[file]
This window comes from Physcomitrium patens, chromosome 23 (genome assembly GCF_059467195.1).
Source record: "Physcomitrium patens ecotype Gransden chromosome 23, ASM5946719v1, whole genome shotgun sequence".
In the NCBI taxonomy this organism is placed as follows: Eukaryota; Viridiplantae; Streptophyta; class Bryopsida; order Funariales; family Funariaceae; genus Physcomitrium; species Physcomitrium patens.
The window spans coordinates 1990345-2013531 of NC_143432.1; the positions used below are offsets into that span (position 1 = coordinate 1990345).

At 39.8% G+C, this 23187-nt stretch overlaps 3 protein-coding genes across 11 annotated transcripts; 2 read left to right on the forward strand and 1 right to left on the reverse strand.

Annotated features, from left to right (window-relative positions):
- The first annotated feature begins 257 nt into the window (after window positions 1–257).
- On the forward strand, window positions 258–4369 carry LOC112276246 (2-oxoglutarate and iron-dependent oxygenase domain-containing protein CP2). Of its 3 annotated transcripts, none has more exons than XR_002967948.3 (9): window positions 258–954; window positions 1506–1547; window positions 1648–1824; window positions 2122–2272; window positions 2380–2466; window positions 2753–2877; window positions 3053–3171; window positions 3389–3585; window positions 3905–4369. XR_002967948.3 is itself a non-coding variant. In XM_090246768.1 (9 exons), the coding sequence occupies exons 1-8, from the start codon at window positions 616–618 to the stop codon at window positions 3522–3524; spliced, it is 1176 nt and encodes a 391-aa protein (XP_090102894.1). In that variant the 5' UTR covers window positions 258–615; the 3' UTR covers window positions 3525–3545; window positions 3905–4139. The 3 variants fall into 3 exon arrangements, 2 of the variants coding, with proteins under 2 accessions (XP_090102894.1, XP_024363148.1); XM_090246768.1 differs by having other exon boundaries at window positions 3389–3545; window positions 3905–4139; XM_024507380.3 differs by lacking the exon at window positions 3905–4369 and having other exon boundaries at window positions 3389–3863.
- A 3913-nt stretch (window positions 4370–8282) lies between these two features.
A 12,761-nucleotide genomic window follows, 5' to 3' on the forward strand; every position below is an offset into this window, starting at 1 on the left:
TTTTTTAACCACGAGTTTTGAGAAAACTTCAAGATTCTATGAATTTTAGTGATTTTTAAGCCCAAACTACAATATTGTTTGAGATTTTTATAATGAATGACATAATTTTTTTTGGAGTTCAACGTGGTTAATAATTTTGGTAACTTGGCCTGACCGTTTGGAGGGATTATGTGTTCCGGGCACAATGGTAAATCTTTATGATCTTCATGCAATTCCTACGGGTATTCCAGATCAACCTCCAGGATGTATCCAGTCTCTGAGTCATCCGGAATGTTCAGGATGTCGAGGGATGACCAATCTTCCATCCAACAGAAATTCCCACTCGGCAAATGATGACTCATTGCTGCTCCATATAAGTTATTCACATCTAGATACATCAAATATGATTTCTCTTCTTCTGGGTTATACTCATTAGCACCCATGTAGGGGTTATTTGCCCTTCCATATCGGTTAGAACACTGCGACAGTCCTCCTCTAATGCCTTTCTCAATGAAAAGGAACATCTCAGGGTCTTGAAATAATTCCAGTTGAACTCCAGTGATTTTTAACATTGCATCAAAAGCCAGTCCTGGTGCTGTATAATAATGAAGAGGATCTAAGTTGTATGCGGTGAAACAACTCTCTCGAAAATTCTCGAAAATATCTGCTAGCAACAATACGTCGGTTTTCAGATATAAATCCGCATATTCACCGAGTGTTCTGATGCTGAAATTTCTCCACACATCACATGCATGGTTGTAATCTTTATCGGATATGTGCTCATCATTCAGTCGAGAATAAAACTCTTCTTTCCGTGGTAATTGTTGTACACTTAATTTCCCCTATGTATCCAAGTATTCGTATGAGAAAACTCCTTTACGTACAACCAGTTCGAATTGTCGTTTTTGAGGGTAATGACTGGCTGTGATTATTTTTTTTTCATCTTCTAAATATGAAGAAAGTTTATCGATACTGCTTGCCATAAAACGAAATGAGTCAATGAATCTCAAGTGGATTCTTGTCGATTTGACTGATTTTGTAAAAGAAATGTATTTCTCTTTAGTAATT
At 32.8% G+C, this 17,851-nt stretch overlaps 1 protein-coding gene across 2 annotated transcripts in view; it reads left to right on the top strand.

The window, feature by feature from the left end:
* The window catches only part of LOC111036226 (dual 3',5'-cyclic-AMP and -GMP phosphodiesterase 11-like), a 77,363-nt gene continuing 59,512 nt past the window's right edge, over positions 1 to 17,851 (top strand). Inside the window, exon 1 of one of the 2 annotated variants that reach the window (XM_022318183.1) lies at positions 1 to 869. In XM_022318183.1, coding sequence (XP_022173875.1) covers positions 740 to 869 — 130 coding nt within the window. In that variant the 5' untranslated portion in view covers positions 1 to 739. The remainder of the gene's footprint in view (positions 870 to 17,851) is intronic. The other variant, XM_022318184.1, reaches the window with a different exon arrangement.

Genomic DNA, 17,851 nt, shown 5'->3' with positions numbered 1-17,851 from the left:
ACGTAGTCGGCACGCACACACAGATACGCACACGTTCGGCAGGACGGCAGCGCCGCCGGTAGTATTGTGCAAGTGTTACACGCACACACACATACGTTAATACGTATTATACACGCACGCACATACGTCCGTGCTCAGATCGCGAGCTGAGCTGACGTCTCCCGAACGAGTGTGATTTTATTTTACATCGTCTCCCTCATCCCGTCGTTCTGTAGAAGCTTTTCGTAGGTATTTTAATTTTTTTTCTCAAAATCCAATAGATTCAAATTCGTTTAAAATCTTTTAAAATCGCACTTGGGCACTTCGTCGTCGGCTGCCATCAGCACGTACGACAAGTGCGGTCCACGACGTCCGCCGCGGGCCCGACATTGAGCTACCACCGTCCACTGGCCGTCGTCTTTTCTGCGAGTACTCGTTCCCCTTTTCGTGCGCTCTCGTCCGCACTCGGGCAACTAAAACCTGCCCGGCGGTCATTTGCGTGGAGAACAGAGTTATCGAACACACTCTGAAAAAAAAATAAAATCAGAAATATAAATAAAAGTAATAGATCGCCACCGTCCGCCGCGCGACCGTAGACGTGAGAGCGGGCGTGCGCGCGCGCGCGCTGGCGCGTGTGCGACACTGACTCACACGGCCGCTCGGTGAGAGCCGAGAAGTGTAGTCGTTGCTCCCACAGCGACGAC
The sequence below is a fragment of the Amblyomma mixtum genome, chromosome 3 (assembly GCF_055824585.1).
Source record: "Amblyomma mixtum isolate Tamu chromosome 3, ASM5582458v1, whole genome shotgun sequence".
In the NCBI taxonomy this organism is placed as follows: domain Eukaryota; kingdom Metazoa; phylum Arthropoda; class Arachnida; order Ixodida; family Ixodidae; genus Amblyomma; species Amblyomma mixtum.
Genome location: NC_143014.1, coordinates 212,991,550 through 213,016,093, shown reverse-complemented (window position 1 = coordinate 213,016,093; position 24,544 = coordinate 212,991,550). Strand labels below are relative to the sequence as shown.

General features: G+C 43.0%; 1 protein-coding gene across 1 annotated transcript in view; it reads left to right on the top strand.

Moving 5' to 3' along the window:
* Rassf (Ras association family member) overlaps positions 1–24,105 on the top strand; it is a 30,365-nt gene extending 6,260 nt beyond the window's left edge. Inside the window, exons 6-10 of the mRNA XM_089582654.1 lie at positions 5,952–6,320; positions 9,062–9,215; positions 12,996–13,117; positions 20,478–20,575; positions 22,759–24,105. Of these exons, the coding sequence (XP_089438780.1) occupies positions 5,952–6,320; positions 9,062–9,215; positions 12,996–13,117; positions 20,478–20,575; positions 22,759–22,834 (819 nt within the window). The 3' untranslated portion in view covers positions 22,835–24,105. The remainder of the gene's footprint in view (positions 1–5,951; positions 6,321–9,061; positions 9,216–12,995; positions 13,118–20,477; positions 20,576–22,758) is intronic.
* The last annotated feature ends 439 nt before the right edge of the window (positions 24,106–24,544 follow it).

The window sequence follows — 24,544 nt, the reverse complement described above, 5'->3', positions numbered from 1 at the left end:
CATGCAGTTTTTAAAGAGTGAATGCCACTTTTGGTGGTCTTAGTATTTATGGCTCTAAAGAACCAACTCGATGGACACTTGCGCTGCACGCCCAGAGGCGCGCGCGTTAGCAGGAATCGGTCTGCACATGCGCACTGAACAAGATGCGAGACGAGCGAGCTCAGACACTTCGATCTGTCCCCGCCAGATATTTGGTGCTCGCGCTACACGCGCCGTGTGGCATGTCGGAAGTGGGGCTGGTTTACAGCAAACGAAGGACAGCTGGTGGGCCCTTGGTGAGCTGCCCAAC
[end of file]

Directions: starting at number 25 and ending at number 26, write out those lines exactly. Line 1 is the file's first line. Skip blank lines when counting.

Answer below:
The window sequence follows — 24,544 nt, the reverse complement described above, 5'->3', positions numbered from 1 at the left end:
CATGCAGTTTTTAAAGAGTGAATGCCACTTTTGGTGGTCTTAGTATTTATGGCTCTAAAGAACCAACTCGATGGACACTTGCGCTGCACGCCCAGAGGCGCGCGCGTTAGCAGGAATCGGTCTGCACATGCGCACTGAACAAGATGCGAGACGAGCGAGCTCAGACACTTCGATCTGTCCCCGCCAGATATTTGGTGCTCGCGCTACACGCGCCGTGTGGCATGTCGGAAGTGGGGCTGGTTTACAGCAAACGAAGGACAGCTGGTGGGCCCTTGGTGAGCTGCCCAAC